Children Full of Life

The other day I posted about how I’ve been using short and compelling video clips to break up our long last few days of the school year.  In my search I found a link to this five part documentary about a class of children in Japan.

RT @rightingteacher: @mrami2 Your #edchat tweets made me think you might be interested in this re: empathy.

I’m honestly not sure how my class will respond to these, but as a teacher I find this immensely compelling.  I would love to hear your comments.  I am in awe of this teacher’s ability to build such an empathetic community of learners.  The threads of Japanese culture and values are very clear.  I wonder how some of these learning activities would play out in a U.S. school?

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One Response to Children Full of Life

  1. aliciamaud says:

    Wow! So glad you found that link helpful.

    I used the first clip with my students on our last class day. I had them write first in their notebooks about “Surviving/Thriving In School” for 5 minutes or so. Then, we watched the clip, and I asked them to make note of what opportunities were being created by writing—both my 9th graders and my seniors were pretty into it. Some kids got a little weepy. They had time to write after the clip, and then we discussed it. They said some things I expected–it was an opportunity to tell stories, a chance to connect to others–and a few things I didn’t, like talking about writing they had done that was important to them. I also shared with them a story about my friend who was dying–she passed away the evening we did this lesson, actually–and who, for the last 6 months of her life kept a blog about her life. It was a place for her to share news of her battle, but also a chance to feel close to her when we could not be, physically, to watch her grace as she came to terms with her illness, to write words of encouragement and tell her we loved her, to hear what was making her laugh at the saddest and scariest time of her life. I told them what a powerful example of writing that had been for me, and we had a really wonderful conversation about why we write. Do we care about test scores and rudimentary skills? Sure, but they’re not the point. The opportunity to connect more deeply to self and others is the point.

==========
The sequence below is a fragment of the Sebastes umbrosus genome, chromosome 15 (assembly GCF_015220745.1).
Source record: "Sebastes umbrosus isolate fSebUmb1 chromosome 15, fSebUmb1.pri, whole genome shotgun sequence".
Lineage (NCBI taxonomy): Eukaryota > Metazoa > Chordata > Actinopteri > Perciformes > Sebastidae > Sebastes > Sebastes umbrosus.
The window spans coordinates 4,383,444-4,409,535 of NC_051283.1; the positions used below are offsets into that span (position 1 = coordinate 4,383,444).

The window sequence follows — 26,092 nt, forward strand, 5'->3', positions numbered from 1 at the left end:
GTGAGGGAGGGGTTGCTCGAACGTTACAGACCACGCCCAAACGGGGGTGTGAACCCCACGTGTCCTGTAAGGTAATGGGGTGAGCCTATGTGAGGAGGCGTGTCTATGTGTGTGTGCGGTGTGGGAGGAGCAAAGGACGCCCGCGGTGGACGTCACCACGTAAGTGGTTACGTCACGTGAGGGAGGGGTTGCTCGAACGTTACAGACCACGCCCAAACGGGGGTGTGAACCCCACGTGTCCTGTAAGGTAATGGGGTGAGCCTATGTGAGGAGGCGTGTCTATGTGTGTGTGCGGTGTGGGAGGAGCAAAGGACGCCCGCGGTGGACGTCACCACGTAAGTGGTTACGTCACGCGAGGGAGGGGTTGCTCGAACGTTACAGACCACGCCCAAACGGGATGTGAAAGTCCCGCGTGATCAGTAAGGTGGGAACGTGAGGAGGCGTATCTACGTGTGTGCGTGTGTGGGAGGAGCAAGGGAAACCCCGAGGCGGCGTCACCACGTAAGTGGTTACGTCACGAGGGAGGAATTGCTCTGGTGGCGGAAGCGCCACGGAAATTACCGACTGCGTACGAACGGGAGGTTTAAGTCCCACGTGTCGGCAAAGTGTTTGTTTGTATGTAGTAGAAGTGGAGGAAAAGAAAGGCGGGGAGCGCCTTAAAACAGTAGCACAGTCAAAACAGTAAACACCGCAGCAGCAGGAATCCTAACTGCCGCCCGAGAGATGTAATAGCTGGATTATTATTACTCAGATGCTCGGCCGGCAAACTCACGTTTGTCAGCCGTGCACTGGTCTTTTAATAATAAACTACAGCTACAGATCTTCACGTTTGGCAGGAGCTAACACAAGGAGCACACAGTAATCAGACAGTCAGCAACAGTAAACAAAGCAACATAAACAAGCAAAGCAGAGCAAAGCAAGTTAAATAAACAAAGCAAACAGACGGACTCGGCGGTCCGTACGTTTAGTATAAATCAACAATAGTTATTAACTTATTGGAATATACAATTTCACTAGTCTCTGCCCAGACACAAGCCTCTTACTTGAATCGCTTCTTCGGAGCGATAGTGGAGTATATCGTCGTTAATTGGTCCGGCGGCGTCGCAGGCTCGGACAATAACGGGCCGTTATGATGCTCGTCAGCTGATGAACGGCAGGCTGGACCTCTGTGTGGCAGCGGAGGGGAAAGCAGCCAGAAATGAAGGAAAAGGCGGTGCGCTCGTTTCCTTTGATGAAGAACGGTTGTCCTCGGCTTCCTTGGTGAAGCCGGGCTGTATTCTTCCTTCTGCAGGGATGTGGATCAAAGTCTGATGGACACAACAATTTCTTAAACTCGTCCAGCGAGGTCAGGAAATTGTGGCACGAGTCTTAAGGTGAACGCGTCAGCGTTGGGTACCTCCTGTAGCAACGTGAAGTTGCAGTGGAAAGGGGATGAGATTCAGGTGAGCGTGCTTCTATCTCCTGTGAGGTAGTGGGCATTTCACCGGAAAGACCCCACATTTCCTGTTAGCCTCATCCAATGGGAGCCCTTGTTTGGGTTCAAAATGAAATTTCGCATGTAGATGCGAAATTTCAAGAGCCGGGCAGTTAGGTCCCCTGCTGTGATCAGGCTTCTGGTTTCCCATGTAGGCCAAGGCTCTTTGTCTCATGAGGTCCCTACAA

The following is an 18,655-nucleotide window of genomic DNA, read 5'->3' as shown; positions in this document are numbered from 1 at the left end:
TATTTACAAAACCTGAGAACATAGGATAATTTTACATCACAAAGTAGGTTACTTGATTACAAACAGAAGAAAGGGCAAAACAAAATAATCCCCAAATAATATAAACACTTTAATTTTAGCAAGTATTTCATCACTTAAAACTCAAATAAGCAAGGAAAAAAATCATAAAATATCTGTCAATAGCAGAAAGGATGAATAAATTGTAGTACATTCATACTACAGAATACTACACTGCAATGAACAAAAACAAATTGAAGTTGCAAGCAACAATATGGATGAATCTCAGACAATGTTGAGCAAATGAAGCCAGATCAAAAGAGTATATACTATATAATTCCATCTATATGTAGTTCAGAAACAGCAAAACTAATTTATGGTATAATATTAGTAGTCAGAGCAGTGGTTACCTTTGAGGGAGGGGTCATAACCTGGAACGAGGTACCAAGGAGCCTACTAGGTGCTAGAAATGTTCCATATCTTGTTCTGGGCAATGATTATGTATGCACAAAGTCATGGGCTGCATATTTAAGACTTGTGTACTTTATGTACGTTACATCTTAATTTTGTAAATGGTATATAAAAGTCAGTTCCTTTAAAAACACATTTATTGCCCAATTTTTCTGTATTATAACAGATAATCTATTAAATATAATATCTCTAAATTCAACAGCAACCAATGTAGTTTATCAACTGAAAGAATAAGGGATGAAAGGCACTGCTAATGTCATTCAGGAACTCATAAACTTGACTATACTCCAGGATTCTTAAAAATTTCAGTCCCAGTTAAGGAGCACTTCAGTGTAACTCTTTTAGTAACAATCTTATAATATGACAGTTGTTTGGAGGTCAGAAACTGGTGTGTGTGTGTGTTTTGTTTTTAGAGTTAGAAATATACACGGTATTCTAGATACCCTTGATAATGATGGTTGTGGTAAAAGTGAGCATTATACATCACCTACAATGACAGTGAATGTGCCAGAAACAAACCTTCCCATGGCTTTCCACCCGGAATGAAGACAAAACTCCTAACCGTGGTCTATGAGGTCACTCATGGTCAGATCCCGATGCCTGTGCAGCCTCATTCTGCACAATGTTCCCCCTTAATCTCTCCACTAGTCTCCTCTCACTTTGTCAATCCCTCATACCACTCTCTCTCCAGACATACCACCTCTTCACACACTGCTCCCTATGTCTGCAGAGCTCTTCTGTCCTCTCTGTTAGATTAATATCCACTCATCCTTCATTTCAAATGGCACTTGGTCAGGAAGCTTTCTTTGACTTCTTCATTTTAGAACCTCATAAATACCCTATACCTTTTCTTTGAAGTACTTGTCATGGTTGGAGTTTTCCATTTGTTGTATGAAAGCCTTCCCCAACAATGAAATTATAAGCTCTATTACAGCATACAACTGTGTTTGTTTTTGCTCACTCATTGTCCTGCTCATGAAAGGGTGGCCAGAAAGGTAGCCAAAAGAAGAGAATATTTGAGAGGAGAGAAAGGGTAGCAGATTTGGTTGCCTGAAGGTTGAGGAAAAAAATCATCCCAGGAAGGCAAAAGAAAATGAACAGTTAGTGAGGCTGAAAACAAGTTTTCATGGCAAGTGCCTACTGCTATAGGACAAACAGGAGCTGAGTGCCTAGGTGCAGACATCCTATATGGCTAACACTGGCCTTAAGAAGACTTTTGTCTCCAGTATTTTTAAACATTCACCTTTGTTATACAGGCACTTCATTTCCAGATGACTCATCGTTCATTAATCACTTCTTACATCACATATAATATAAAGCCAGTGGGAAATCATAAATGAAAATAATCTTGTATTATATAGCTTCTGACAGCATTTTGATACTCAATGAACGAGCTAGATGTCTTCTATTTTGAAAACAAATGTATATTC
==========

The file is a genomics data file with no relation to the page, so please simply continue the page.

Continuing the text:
Anyway, to finish this all up, I gave them seal-able envelopes, and offered them opportunity to revisit their “Surviving/thriving” writing, and compose a message to one of my 9th graders I will have next year. I encouraged them to think about what they would have wanted to hear on their first day of school–words of reassurance? Encouragement? Wisdom? I asked them to keep it “real” and promised I wouldn’t read what they wrote. They wrote furiously—some even stayed after class. Few asked me to read their letters, but some asked permission to give their Facebook accts/email addresses/phone numbers to next year’s kids so they could reach out with questions next year. More than almost anything else, that gesture showed me that they really “got” what was happening in the clip and why it was important and relevant to us.

    I can’t wait to watch the rest of the clips. . .thanks for posting them, and I can’t wait to hear what your students have to say about this!

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